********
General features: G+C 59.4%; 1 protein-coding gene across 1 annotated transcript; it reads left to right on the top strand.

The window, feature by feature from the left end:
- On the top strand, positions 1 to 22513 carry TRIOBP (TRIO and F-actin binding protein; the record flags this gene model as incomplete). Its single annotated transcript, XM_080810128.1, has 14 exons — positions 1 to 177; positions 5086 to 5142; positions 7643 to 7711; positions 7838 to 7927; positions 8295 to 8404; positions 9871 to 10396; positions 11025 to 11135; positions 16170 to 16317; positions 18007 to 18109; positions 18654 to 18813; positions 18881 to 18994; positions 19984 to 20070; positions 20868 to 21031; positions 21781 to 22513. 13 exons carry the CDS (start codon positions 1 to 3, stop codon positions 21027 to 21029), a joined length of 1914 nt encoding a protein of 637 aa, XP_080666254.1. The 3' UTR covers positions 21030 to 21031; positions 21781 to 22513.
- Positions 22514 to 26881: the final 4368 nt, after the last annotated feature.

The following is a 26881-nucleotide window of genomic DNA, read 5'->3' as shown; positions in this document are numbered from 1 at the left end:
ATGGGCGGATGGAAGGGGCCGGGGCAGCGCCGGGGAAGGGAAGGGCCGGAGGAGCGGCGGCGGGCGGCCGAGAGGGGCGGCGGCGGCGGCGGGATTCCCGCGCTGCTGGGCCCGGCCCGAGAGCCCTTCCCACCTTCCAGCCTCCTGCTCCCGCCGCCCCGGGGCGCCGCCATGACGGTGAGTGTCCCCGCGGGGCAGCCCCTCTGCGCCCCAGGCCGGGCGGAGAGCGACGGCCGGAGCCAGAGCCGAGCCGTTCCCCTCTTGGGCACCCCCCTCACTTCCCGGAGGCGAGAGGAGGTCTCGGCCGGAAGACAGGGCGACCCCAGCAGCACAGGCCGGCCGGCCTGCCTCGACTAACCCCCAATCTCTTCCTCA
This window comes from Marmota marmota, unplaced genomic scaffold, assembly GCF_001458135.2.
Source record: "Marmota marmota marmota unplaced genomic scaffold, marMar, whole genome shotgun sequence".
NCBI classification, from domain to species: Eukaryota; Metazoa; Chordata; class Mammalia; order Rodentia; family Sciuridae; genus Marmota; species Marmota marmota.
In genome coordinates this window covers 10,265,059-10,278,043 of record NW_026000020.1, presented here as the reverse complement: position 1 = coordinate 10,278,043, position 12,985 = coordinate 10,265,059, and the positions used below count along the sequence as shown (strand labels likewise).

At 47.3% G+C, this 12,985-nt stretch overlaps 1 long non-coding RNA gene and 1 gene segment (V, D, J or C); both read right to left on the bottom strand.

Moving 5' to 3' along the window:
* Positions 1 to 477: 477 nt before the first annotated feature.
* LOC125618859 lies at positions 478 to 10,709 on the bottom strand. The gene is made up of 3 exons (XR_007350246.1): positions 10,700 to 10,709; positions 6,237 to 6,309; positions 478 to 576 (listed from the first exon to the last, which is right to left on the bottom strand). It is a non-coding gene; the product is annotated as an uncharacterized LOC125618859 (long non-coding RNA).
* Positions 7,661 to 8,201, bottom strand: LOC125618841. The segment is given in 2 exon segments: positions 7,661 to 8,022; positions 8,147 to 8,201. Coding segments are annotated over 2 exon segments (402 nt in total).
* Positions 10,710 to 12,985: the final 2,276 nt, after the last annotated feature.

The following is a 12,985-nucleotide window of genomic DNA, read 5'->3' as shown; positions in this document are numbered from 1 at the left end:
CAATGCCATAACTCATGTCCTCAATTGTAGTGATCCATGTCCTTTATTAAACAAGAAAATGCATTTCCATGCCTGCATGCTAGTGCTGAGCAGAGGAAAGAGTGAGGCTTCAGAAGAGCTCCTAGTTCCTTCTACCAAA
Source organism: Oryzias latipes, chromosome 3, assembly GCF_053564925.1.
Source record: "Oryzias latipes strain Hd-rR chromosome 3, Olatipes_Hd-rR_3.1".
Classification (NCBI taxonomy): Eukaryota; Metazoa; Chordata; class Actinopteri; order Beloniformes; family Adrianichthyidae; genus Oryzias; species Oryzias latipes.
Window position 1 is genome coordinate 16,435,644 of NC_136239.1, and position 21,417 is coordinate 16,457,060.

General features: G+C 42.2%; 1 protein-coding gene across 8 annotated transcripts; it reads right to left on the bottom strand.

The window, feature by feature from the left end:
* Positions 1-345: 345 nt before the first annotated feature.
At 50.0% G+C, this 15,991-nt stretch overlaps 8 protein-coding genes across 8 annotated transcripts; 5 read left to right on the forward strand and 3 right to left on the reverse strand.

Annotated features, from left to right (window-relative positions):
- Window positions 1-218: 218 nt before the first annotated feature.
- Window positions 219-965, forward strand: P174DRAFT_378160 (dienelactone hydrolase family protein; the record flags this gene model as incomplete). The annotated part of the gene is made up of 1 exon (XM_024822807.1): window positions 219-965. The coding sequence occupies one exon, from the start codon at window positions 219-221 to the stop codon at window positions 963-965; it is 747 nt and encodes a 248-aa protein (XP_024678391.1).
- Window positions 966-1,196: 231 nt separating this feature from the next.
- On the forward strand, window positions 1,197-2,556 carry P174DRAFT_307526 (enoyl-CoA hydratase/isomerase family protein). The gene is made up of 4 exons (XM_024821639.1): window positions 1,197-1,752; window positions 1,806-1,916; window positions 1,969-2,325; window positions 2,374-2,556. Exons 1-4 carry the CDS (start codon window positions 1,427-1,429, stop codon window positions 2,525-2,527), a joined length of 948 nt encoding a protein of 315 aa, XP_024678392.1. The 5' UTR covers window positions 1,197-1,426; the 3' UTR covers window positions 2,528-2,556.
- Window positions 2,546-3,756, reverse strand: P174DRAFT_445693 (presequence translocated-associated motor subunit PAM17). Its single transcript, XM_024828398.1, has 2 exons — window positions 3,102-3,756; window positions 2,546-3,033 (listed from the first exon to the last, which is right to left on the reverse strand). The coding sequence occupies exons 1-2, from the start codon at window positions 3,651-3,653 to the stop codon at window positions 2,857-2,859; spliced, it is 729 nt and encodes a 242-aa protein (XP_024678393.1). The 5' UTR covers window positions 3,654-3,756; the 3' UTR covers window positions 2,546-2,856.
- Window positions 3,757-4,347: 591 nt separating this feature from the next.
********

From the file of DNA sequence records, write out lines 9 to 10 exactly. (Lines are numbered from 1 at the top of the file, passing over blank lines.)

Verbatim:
NCBI classification, from domain to species: Eukaryota; Metazoa; Chordata; class Mammalia; order Rodentia; family Sciuridae; genus Marmota; species Marmota marmota.
In genome coordinates this window covers 10,265,059-10,278,043 of record NW_026000020.1, presented here as the reverse complement: position 1 = coordinate 10,278,043, position 12,985 = coordinate 10,265,059, and the positions used below count along the sequence as shown (strand labels likewise).